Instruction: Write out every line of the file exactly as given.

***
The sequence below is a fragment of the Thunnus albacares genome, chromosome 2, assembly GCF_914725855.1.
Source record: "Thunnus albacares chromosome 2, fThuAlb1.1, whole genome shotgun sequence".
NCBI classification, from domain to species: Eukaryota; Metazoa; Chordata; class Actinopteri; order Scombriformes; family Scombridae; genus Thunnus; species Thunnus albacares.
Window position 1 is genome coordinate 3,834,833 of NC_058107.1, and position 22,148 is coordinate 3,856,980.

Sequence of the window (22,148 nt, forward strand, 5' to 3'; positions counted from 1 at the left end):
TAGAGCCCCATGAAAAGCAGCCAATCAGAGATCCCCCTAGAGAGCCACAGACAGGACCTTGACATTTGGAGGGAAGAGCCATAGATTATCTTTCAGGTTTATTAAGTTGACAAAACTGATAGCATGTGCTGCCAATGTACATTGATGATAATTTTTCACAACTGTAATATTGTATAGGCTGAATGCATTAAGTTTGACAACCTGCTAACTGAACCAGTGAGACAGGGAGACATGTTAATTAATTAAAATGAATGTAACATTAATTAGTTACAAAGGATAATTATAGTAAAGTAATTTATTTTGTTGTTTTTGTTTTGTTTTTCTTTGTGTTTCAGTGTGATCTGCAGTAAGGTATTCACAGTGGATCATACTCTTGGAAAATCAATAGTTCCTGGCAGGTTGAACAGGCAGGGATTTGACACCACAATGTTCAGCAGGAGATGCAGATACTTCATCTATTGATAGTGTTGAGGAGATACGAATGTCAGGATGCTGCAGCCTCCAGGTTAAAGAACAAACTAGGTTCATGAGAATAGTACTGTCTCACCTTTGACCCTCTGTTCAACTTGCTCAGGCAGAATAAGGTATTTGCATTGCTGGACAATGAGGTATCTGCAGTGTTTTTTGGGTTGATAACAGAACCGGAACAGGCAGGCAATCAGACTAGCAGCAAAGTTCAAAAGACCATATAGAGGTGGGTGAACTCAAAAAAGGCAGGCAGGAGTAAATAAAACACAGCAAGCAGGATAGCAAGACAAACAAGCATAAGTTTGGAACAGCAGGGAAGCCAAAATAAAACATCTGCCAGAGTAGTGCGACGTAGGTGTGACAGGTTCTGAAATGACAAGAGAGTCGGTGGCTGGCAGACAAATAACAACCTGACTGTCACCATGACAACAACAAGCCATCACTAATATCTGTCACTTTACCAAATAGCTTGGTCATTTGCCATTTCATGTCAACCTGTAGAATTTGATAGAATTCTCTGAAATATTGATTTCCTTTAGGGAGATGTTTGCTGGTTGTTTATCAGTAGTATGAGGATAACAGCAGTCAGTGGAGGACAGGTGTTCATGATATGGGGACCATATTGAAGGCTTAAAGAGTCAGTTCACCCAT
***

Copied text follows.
The sequence below is a fragment of the Thunnus albacares genome, chromosome 2, assembly GCF_914725855.1.
Source record: "Thunnus albacares chromosome 2, fThuAlb1.1, whole genome shotgun sequence".
NCBI classification, from domain to species: Eukaryota; Metazoa; Chordata; class Actinopteri; order Scombriformes; family Scombridae; genus Thunnus; species Thunnus albacares.
Window position 1 is genome coordinate 3,834,833 of NC_058107.1, and position 22,148 is coordinate 3,856,980.

Sequence of the window (22,148 nt, forward strand, 5' to 3'; positions counted from 1 at the left end):
TAGAGCCCCATGAAAAGCAGCCAATCAGAGATCCCCCTAGAGAGCCACAGACAGGACCTTGACATTTGGAGGGAAGAGCCATAGATTATCTTTCAGGTTTATTAAGTTGACAAAACTGATAGCATGTGCTGCCAATGTACATTGATGATAATTTTTCACAACTGTAATATTGTATAGGCTGAATGCATTAAGTTTGACAACCTGCTAACTGAACCAGTGAGACAGGGAGACATGTTAATTAATTAAAATGAATGTAACATTAATTAGTTACAAAGGATAATTATAGTAAAGTAATTTATTTTGTTGTTTTTGTTTTGTTTTTCTTTGTGTTTCAGTGTGATCTGCAGTAAGGTATTCACAGTGGATCATACTCTTGGAAAATCAATAGTTCCTGGCAGGTTGAACAGGCAGGGATTTGACACCACAATGTTCAGCAGGAGATGCAGATACTTCATCTATTGATAGTGTTGAGGAGATACGAATGTCAGGATGCTGCAGCCTCCAGGTTAAAGAACAAACTAGGTTCATGAGAATAGTACTGTCTCACCTTTGACCCTCTGTTCAACTTGCTCAGGCAGAATAAGGTATTTGCATTGCTGGACAATGAGGTATCTGCAGTGTTTTTTGGGTTGATAACAGAACCGGAACAGGCAGGCAATCAGACTAGCAGCAAAGTTCAAAAGACCATATAGAGGTGGGTGAACTCAAAAAAGGCAGGCAGGAGTAAATAAAACACAGCAAGCAGGATAGCAAGACAAACAAGCATAAGTTTGGAACAGCAGGGAAGCCAAAATAAAACATCTGCCAGAGTAGTGCGACGTAGGTGTGACAGGTTCTGAAATGACAAGAGAGTCGGTGGCTGGCAGACAAATAACAACCTGACTGTCACCATGACAACAACAAGCCATCACTAATATCTGTCACTTTACCAAATAGCTTGGTCATTTGCCATTTCATGTCAACCTGTAGAATTTGATAGAATTCTCTGAAATATTGATTTCCTTTAGGGAGATGTTTGCTGGTTGTTTATCAGTAGTATGAGGATAACAGCAGTCAGTGGAGGACAGGTGTTCATGATATGGGGACCATATTGAAGGCTTAAAGAGTCAGTTCACCCAT